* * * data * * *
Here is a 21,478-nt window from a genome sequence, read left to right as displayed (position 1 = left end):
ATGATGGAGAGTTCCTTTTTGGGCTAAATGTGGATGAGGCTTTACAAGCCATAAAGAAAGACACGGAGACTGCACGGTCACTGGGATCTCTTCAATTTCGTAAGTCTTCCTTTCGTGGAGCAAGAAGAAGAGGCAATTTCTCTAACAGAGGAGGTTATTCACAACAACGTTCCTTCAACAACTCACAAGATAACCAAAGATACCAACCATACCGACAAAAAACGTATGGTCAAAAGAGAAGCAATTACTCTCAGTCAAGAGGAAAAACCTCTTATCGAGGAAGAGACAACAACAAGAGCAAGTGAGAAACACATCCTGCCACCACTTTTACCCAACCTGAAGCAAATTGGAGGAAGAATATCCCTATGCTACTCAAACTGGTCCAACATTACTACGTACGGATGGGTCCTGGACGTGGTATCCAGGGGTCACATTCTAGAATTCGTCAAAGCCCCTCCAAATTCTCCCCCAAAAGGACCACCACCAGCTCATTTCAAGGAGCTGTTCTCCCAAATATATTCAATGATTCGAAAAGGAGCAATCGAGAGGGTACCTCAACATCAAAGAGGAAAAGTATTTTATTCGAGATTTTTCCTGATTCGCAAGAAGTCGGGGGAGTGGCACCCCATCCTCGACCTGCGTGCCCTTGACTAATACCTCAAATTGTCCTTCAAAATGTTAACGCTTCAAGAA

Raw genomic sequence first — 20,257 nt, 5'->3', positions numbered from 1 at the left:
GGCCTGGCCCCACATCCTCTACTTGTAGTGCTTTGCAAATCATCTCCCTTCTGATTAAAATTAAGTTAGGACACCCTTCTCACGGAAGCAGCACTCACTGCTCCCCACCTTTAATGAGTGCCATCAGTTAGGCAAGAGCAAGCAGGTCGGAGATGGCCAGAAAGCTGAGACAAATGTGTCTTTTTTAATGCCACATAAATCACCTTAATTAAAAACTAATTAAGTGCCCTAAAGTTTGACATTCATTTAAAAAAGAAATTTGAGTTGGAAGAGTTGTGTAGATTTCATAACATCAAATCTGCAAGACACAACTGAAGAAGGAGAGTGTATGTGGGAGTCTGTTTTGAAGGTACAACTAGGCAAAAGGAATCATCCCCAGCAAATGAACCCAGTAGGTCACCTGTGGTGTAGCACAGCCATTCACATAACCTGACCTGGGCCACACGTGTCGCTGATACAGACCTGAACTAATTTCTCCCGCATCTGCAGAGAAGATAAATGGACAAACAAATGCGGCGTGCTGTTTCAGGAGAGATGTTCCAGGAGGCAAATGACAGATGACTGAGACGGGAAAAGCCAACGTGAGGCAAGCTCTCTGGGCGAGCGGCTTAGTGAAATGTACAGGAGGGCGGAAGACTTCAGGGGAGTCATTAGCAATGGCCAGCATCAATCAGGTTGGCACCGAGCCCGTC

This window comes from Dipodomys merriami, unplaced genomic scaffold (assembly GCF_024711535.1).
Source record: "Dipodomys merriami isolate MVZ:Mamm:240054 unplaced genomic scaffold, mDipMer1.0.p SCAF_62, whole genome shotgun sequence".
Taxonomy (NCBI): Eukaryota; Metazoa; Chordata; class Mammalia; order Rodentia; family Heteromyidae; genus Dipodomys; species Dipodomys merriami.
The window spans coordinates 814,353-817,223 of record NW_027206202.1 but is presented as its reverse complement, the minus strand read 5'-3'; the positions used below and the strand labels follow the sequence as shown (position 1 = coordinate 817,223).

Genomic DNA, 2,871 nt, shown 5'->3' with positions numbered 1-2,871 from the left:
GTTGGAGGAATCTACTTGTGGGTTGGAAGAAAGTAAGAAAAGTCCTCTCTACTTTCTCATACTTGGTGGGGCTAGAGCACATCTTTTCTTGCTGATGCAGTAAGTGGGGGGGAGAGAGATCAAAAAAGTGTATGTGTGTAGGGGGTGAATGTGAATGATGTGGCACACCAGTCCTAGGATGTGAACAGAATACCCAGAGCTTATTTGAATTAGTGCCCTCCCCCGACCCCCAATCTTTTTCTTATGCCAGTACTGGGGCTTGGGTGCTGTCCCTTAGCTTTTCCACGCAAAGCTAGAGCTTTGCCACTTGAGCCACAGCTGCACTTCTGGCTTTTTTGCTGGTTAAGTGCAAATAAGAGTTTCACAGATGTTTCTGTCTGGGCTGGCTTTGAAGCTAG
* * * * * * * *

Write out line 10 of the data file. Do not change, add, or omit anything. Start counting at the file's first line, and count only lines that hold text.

GTTGGAGGAATCTACTTGTGGGTTGGAAGAAAGTAAGAAAAGTCCTCTCTACTTTCTCATACTTGGTGGGGCTAGAGCACATCTTTTCTTGCTGATGCAGTAAGTGGGGGGGAGAGAGATCAAAAAAGTGTATGTGTGTAGGGGGTGAATGTGAATGATGTGGCACACCAGTCCTAGGATGTGAACAGAATACCCAGAGCTTATTTGAATTAGTGCCCTCCCCCGACCCCCAATCTTTTTCTTATGCCAGTACTGGGGCTTGGGTGCTGTCCCTTAGCTTTTCCACGCAAAGCTAGAGCTTTGCCACTTGAGCCACAGCTGCACTTCTGGCTTTTTTGCTGGTTAAGTGCAAATAAGAGTTTCACAGATGTTTCTGTCTGGGCTGGCTTTGAAGCTAG